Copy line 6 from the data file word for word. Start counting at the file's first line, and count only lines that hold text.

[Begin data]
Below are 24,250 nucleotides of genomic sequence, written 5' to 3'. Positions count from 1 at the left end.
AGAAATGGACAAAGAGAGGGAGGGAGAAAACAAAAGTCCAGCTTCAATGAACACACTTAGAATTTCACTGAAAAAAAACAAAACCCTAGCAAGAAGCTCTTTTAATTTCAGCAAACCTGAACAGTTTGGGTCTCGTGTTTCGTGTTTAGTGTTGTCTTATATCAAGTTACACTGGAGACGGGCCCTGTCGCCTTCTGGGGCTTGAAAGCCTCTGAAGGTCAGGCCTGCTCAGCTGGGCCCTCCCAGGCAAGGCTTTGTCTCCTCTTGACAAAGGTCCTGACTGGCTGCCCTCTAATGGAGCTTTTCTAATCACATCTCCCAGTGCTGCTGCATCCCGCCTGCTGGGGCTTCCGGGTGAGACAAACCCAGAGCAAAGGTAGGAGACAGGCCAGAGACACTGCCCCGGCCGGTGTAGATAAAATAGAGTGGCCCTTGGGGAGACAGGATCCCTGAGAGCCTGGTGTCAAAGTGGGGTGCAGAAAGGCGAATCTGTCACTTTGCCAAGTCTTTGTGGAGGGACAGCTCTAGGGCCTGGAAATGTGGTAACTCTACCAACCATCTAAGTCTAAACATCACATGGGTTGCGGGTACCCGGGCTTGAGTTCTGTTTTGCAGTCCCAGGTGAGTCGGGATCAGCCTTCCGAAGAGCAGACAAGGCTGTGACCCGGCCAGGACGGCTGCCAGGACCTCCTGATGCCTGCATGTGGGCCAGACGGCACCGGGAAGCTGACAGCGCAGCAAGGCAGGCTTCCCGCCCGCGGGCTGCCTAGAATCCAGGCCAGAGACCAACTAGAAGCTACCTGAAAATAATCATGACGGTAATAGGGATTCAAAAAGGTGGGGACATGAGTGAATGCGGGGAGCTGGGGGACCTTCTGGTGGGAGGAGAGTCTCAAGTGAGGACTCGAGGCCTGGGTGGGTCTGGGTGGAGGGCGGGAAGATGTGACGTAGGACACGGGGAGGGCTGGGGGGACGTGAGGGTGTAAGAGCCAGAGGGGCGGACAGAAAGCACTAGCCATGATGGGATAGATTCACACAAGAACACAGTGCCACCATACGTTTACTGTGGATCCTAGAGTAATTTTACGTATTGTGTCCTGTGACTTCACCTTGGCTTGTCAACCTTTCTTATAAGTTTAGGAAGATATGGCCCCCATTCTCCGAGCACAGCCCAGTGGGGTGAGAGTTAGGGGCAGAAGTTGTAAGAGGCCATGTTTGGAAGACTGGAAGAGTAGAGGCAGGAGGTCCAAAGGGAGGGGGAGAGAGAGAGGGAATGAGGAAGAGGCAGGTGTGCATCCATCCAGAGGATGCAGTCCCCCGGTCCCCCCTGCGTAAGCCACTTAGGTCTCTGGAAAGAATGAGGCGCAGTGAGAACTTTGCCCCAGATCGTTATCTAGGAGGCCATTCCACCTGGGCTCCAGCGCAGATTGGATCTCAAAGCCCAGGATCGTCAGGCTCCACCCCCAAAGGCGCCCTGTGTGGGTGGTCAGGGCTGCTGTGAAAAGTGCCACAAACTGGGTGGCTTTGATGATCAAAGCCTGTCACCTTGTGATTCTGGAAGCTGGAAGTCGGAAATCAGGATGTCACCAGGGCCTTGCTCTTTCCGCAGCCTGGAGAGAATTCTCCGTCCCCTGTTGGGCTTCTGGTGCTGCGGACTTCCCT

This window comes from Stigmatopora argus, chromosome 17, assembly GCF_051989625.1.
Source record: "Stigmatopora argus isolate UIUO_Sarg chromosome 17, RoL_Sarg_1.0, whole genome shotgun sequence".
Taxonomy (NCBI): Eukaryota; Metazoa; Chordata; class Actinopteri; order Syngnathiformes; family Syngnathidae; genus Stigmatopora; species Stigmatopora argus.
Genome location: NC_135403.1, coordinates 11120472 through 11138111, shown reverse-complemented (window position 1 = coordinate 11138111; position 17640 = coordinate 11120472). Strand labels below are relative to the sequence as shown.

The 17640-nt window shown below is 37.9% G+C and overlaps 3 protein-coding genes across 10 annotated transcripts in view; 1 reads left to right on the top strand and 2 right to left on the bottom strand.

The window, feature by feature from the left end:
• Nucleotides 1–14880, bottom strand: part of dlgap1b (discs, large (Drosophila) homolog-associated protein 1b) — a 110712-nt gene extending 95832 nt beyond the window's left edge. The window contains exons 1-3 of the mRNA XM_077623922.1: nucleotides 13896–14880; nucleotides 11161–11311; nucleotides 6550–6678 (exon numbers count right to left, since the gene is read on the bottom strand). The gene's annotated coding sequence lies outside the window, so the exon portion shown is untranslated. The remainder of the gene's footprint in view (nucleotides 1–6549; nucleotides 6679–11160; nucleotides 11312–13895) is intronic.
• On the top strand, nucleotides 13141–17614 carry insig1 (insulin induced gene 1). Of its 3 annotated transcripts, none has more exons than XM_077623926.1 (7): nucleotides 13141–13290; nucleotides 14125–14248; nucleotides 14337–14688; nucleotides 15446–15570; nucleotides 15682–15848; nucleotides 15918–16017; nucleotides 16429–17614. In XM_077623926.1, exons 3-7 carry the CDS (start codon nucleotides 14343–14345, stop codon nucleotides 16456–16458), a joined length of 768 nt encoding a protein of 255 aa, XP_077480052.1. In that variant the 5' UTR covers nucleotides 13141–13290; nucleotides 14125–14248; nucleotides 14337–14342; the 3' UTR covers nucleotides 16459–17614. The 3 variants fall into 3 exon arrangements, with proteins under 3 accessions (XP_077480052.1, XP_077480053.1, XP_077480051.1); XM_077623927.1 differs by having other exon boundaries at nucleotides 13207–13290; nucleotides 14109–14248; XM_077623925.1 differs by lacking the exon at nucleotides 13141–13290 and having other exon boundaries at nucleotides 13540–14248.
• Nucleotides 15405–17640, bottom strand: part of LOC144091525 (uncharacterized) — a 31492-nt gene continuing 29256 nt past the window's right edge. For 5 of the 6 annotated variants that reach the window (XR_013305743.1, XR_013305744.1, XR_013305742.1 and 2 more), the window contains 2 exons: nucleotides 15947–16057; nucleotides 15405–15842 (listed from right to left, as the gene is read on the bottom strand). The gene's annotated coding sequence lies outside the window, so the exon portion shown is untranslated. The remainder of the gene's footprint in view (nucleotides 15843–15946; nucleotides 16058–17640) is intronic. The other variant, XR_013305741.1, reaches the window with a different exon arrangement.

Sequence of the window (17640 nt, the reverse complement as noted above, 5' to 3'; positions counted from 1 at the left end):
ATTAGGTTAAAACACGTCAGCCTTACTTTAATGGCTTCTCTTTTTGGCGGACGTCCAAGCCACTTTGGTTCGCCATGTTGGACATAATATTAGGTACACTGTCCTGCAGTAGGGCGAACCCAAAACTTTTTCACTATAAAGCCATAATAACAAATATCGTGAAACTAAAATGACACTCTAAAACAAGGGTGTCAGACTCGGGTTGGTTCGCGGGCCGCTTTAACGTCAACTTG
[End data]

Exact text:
Genome location: NC_135403.1, coordinates 11120472 through 11138111, shown reverse-complemented (window position 1 = coordinate 11138111; position 17640 = coordinate 11120472). Strand labels below are relative to the sequence as shown.